“The RSEC is truly a regional center, not just a Murray State facility. We have Racer basketball games and graduations there but we also have had two state conventions (Baptists), the United Way Antique Show, the annual boat show and such entertainment events such as Tim McGraw, Sinbad, “Grease,” and a summer high school basketball event (Steamboat Classic) that drew teams from across the country,” says Carter proudly.

Carter is quick to point the excellent staff director Shelly Todd has at the RSEC and the many staff members he has in his other areas of responsibility.

Another area that Carter is proud of because of its great benefit to the university was the recent fundraiser, Vision Quest, that brought in more than $30 million in pledges. In addition to earmarked gifts for such items as the alumni center, the gifts went toward endowed chairs, scholarships and programs of distinction.

Carter and MSU director of development, Dr. Roger Reichmuth, point out that many of the pledges were over three to five years. Other alumni and friends of the university have made MSU the benefactor of their wills.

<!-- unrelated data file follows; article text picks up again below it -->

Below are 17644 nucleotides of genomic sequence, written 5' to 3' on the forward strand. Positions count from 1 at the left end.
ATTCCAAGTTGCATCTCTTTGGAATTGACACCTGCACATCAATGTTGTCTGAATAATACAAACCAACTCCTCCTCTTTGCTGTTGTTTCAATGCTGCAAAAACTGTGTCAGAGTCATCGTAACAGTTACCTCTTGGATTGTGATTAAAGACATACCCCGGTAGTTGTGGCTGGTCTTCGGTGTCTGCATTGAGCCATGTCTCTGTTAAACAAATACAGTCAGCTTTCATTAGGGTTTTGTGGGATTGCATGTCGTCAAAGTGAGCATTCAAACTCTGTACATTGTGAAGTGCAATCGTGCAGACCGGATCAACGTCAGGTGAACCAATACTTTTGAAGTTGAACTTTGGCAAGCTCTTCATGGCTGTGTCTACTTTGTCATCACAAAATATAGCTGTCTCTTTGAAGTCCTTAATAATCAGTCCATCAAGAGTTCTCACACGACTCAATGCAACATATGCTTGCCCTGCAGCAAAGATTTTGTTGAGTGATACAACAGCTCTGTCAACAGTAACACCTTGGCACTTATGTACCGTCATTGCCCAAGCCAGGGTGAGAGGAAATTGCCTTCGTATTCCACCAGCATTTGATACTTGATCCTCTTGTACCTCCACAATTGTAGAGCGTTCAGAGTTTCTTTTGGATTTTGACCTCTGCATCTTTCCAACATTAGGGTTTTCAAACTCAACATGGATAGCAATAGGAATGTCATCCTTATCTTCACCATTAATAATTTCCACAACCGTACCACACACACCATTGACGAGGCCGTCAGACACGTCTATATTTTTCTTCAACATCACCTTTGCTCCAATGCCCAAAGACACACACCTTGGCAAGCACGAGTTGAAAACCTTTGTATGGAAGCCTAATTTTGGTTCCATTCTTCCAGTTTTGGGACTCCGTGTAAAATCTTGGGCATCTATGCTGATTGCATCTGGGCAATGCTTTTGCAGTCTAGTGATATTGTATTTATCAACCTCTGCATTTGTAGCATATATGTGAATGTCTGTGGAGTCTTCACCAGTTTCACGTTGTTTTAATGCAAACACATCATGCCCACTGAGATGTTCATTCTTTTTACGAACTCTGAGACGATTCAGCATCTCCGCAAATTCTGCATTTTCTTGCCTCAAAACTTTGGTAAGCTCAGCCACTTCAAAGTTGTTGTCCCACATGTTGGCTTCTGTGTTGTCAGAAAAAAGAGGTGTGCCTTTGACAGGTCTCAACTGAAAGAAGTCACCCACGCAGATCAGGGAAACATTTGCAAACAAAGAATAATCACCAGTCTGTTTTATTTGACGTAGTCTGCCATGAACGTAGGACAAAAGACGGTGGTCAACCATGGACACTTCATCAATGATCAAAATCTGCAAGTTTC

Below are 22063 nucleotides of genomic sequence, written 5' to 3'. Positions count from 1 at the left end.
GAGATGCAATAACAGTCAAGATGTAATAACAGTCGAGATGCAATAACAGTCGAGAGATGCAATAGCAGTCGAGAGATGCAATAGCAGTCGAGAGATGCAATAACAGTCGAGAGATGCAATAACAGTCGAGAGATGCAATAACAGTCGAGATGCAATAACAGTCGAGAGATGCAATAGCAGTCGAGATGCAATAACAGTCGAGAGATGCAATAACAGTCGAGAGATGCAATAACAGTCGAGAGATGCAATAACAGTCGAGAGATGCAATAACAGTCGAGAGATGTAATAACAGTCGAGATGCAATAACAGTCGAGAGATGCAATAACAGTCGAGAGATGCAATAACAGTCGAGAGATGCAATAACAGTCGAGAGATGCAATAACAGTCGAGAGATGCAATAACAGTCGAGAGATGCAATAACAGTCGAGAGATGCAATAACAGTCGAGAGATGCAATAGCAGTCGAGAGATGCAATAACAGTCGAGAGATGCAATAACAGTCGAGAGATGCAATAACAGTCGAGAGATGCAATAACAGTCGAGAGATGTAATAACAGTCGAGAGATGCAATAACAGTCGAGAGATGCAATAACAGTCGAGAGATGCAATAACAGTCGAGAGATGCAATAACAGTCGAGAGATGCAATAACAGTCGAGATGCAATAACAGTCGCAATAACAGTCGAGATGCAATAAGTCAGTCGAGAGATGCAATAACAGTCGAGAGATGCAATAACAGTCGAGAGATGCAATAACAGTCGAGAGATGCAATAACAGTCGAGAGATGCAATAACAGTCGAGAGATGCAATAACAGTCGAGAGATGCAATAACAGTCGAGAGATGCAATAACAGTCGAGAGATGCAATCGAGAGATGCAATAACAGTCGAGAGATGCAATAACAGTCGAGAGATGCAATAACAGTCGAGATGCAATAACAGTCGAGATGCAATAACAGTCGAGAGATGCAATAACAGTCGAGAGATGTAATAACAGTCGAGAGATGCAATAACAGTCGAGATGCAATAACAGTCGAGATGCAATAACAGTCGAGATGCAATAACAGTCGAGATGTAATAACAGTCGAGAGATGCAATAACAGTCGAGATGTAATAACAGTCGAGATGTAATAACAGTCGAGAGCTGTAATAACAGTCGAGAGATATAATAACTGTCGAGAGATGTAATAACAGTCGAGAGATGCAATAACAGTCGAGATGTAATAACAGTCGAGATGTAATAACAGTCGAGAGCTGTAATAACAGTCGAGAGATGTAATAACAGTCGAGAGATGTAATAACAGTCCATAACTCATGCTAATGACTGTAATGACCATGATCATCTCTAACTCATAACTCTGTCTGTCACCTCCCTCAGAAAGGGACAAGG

This past year Judge James Lassiter left an estate to be used for scholarships in the College of Business and Public Affairs.

While the alumni center is being completed, one of Carter's goals is to better market the University and the community.

“The community is a great place to live and work and the university has many accolades in the last 10 years that people outside west Kentucky don't seem to be aware of. We have consistently been rated by U.S. News and World Report as one of the top universities in the nation for quality and value. We have turned out outstanding students who have gone on to become outstanding in their field.

“With our quality faculty and staff, it is no surprise that MSU was ranked first in 13 of 23 categories in satisfaction by our alumni. We were ranked in the top of most of the other categories. Still, we must get our story out and taht's one of my priorities this year,” Carter said.

So the next major “building project” fro Murray's Jimmy Carter will be that of “building Murray's image as an outstanding place” to those outside the region. The “bricks are in place” so now he and his capable staff just need to finish the project.